Acts 19 has to have one of the oddest stories in the entire Bible. It’s not because of it being an instance where weird things happen, or that something amazing occurs or God intervenes. It’s just kind of..there, without any reason why it should be there.
11 God was performing extraordinary miracles by the hands of Paul, 12 so that handkerchiefs or aprons were even carried from his body to the sick, and the diseases left them and the evil spirits went out. 13 But also some of the Jewish exorcists, who went from place to place, attempted to name over those who had the evil spirits the name of the Lord Jesus, saying, “I adjure you by Jesus whom Paul preaches.” 14 Seven sons of one Sceva, a Jewish chief priest, were doing this. 15 And the evil spirit answered and said to them, “I recognize Jesus, and I know about Paul, but who are you?” 16 And the man, in whom was the evil spirit, leaped on them and subdued all of them and overpowered them, so that they fled out of that house naked and wounded. 17 This became known to all, both Jews and Greeks, who lived in Ephesus; and fear fell upon them all and the name of the Lord Jesus was being magnified. 18 Many also of those who had believed kept coming, confessing and disclosing their practices. 19 And many of those who practiced magic brought their books together and began burning them in the sight of everyone; and they counted up the price of them and found it fifty thousand pieces of silver. 20 So the word of the Lord was growing mightily and prevailing.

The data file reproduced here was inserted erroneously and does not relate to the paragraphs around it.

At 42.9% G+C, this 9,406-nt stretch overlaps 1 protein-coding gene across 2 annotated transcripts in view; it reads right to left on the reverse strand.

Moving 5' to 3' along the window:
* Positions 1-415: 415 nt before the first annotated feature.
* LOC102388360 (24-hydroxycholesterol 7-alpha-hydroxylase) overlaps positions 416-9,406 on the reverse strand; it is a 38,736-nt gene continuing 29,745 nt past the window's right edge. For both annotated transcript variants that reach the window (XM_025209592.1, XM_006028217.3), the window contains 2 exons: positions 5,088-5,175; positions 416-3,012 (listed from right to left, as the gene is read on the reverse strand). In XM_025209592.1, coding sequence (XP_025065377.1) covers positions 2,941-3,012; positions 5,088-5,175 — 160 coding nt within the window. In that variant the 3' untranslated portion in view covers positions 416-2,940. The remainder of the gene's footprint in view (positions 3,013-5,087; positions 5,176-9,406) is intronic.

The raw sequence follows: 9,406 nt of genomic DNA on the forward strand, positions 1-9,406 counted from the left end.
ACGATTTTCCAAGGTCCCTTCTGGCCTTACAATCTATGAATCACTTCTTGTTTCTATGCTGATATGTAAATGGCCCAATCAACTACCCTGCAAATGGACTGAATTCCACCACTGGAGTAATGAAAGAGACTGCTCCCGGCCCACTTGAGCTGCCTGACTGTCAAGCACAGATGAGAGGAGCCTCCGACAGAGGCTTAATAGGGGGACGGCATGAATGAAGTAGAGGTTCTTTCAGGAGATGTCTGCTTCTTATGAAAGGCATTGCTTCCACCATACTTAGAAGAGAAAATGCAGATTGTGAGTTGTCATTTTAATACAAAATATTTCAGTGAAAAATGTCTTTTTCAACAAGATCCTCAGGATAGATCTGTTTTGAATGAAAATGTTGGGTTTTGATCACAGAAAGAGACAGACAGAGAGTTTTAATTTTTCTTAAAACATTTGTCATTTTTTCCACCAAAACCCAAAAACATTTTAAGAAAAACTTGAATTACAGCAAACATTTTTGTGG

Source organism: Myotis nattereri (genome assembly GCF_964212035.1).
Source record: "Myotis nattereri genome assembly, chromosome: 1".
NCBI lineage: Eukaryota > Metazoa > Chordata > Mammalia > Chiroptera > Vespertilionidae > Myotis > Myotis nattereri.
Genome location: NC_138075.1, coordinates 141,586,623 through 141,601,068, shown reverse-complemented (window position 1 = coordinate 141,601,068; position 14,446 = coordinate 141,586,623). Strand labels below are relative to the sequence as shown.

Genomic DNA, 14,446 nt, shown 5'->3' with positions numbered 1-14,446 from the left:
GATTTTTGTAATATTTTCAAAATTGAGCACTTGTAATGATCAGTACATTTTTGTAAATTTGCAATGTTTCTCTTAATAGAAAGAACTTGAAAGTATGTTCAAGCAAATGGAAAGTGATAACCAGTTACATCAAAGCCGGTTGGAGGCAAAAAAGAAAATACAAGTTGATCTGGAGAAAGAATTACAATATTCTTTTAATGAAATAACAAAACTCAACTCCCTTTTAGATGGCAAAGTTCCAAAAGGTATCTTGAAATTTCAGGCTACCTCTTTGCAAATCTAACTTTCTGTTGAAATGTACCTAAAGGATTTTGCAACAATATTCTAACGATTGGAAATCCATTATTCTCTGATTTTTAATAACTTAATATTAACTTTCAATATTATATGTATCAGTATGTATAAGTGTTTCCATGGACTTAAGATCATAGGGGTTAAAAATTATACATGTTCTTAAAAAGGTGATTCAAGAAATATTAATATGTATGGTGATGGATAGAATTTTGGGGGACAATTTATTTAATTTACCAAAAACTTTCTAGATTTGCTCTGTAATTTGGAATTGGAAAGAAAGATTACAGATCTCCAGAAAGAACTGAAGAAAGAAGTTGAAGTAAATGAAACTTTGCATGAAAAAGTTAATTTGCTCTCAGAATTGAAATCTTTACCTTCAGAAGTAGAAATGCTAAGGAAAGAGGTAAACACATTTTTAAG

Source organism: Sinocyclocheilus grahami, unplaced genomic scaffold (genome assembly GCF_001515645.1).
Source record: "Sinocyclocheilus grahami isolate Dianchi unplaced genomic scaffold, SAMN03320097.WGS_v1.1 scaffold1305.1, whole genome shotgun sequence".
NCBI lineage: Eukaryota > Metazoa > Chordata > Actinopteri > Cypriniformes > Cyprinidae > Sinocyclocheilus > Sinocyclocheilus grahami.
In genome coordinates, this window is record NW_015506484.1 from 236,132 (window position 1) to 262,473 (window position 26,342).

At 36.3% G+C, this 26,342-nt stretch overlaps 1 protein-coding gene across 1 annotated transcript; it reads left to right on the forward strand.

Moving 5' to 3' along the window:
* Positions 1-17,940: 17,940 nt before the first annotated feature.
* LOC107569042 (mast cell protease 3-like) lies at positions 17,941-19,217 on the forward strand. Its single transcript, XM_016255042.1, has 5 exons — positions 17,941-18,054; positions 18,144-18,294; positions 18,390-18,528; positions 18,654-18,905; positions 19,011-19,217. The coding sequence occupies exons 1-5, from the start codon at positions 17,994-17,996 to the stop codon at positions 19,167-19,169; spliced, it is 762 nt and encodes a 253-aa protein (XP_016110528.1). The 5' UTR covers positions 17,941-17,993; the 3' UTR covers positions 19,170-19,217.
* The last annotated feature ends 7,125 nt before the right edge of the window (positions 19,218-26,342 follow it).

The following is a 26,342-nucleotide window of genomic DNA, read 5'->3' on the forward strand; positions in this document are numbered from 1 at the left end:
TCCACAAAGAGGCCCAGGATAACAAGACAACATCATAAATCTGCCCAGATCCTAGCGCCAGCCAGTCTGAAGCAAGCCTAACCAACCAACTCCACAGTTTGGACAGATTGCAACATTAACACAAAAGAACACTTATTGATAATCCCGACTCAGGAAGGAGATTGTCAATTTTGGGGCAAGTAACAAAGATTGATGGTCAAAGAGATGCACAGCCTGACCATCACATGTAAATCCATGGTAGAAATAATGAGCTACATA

Ok, so this part looks like the standard “apostle performing miracles narrative” you see so often in Acts. When the Jewish authorities try to invoke the name of Jesus, they’re grossly ineffective at the exorcism and they fail. People continually come to the Church, convinced of the power of Christ and of his disciples and apostles to do great things. Now, here’e where things get odd. Luke decides we need a great deal of background information regarding the next events, and that’s exactly what Theophilus gets:
21 Now after these things were finished, Paul purposed in the Spirit to go to Jerusalem after he had passed through Macedonia and Achaia, saying, “After I have been there, I must also see Rome.” 22 And having sent into Macedonia two of those who ministered to him, Timothy and Erastus, he himself stayed in Asia for a while.
23 About that time there occurred no small disturbance concerning the Way. 24 For a man named Demetrius, a silversmith, who made silver shrines of Artemis, was bringing no little business to the craftsmen; 25 these he gathered together with the workmen of similar trades, and said, “Men, you know that our prosperity depends upon this business. 26 You see and hear that not only in Ephesus, but in almost all of Asia, this Paul has persuaded and turned away a considerable number of people, saying that gods made with hands are no gods at all. 27 Not only is there danger that this trade of ours fall into disrepute, but also that the temple of the great goddess Artemis be regarded as worthless and that she whom all of Asia and the world worship will even be dethroned from her magnificence.”